Diane Duane was born on the 18th day of May in 1592, a Year of the Fruitbat, on the upper east side of Nieuw Amsterdam, a small town in France. The daughter of a nameless renegade Time Lord and a lost (or at least severely misplaced) Princess of the Bourbons named Beorthild (or Brunnhild or Beohrtnoth or possibly Babs. Orthography is such a bitch...), Diane's childhood was a series of unfortunate events. While being pursued across the land by their sworn enemies, the Nibelungs (or Cybermen), in order to save the innocent babe's life, her distraught parents were forced to set her adrift in a small floating cot woven of bulrushes (or Kevlar) in hopes that she would be found by some kindly soul and raised in a peaceful environment, unaware of her true heritage.
But alas, this was not to be. Her floating cradle (or coracle or curragh or croghan or whatever it was) fetched up outside the waterside cottage of the crotchety but brilliant Wayland Smith, farrier to the Gods, swordsmith to the gentry, friend to those who need a friend, enemy to those who require an enemy...oh, you get the drift. The kindly but pissed-off Wayland, knowing a sure source of child labor when he saw one, lifted the icky cradle from the waters and took in the somewhat damp and whining child he found therein. He swore to the Gods that he would raise her as his own (his own what has not been determined), and either turn her into the greatest swordswoman the world had ever seen, or a crack typist.
Twenty years of training proved nothing much more than that Wayland's padawan apprentice was good with knives but not much of a typist, since all of this happened long before liquid paper, (though after carbon paper ((not that carbon paper did anyone much good out in the wilds of Burgund (((or Barbuda or Bermuda or Bay Shore or wherever the heck they were))). It would not be until Leonard of Quirm invented his far-famed computing machine and licensed its look-and-feel aspects to Steve Jobs that Diane's mighty destiny as a typist would be fulfilled.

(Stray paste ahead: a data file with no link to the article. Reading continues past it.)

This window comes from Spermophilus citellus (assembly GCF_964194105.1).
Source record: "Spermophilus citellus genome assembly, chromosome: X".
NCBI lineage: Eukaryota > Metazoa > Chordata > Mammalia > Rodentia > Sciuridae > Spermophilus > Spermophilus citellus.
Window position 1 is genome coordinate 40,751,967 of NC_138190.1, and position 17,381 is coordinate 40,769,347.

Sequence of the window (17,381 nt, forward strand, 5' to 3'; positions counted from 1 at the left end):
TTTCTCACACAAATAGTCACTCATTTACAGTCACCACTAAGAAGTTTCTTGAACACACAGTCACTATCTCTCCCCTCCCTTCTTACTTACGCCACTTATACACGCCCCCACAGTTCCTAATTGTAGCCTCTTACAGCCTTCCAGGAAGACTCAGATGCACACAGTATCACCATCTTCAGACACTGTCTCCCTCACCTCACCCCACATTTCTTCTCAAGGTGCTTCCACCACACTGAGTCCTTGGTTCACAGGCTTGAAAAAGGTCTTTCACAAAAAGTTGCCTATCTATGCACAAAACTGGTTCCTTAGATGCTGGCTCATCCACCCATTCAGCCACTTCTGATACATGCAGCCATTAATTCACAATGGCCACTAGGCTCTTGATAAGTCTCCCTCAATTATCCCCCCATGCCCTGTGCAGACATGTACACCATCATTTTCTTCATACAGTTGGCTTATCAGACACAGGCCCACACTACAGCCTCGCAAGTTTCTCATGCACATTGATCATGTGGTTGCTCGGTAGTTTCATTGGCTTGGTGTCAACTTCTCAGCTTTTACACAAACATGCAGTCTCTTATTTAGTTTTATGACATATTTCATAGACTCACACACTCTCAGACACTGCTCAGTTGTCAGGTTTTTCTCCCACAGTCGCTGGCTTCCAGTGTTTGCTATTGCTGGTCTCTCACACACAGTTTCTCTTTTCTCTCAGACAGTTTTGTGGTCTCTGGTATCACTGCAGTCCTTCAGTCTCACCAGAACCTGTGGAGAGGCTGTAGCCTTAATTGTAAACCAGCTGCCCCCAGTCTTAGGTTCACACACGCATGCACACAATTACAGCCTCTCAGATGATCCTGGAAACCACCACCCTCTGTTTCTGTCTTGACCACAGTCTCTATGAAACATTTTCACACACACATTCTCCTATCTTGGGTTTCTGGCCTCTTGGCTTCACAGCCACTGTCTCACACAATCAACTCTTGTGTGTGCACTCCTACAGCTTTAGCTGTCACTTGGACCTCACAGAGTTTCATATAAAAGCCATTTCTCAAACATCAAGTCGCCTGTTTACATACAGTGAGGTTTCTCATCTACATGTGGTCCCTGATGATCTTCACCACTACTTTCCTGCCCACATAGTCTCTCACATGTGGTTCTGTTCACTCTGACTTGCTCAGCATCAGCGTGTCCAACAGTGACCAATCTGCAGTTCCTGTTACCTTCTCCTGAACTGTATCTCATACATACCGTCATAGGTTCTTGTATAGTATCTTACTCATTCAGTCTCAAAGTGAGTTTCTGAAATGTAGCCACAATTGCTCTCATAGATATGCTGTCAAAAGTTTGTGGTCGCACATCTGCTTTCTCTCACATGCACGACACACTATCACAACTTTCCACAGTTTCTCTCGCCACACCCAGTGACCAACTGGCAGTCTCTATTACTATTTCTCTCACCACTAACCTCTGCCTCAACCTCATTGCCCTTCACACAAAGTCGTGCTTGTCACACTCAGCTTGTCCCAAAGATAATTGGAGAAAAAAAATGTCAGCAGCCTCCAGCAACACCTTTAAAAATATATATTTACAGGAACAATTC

There came a day when Wayland's hopeless apprentice looked up into the sky and saw something fly over, glinting bright in the westering sun. "O foster-father," she is reported to have said, "what be that shiny thing up there, O? A dragon, surely?" "It's a 747, ye daft bit," quoth the feisty Wayland. (Or Weyland or Winston, or possibly Winchester.)
Nonetheless Diane's heart was filled instantly with the desire of dragons, and the thought of what she might do with one were she but left alone with it for long enough (for she had heard the thing about dragons and maidens, you betcha). So she took her foster-father's best Ginsu knife and went down into his forge with it. Long nights and days she whacked at it with her side-da's magic hammer Mjollnir (or Milhaus), until the neighbors all around put their heads out their windows by morning and eve and cried, "Would you ever shut up that noise, ye daft bit?" Yet she paid them never a mind, but greatly she whacked upon the sturdy stainless until great fierceness was beat into it and a spirit of fire unquenchable, yea even as of Habanero chiles. (That's enough similes. Ed.)
And when the blade was done she split her foster-father's anvil with it (because this is traditional), causing a tear to come to his ancient eye at the thought of what the properties wrangler was going to have to say to him when he came around to collect on Saturday. And he said unto her foster-daughter, "Now get out there and kill something. And bring back a loaf of bread and a quart of milk, when you're done. Oh yeah, and a lottery ticket."
(here the account is missing some pages...)
...took the surname or sobriquet Duane (or Dunne or Dubhain or Dwayneor Dwan or Dewan (beware noisy music) or Dewars or Dingdong or possibly Morwood), which is as much as to say in the ancient tongue, "I have stumbled in the dark and struck my foot against a stone", or in the tongues of Men of the Lesser Days, "@#$%^&%$$##!!." And then she ...